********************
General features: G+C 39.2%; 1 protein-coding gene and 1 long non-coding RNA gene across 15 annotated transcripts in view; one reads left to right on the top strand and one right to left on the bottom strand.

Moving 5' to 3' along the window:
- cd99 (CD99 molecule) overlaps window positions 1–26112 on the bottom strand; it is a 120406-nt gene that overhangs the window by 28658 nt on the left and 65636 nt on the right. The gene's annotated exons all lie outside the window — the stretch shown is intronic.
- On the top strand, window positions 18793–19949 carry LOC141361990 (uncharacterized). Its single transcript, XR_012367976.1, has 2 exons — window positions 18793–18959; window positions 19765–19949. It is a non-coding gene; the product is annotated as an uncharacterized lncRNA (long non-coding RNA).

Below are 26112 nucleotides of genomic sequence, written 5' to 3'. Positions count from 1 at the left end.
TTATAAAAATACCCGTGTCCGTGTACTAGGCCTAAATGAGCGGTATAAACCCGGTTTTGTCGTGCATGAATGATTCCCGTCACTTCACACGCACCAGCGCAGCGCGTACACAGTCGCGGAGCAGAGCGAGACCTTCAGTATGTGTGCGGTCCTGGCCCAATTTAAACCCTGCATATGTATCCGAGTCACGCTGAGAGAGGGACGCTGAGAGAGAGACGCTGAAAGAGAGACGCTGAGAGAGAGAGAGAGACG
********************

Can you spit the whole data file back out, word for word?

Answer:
General features: G+C 39.2%; 1 protein-coding gene and 1 long non-coding RNA gene across 15 annotated transcripts in view; one reads left to right on the top strand and one right to left on the bottom strand.

Moving 5' to 3' along the window:
- cd99 (CD99 molecule) overlaps window positions 1–26112 on the bottom strand; it is a 120406-nt gene that overhangs the window by 28658 nt on the left and 65636 nt on the right. The gene's annotated exons all lie outside the window — the stretch shown is intronic.
- On the top strand, window positions 18793–19949 carry LOC141361990 (uncharacterized). Its single transcript, XR_012367976.1, has 2 exons — window positions 18793–18959; window positions 19765–19949. It is a non-coding gene; the product is annotated as an uncharacterized lncRNA (long non-coding RNA).

Below are 26112 nucleotides of genomic sequence, written 5' to 3'. Positions count from 1 at the left end.
TTATAAAAATACCCGTGTCCGTGTACTAGGCCTAAATGAGCGGTATAAACCCGGTTTTGTCGTGCATGAATGATTCCCGTCACTTCACACGCACCAGCGCAGCGCGTACACAGTCGCGGAGCAGAGCGAGACCTTCAGTATGTGTGCGGTCCTGGCCCAATTTAAACCCTGCATATGTATCCGAGTCACGCTGAGAGAGGGACGCTGAGAGAGAGACGCTGAAAGAGAGACGCTGAGAGAGAGAGAGAGACG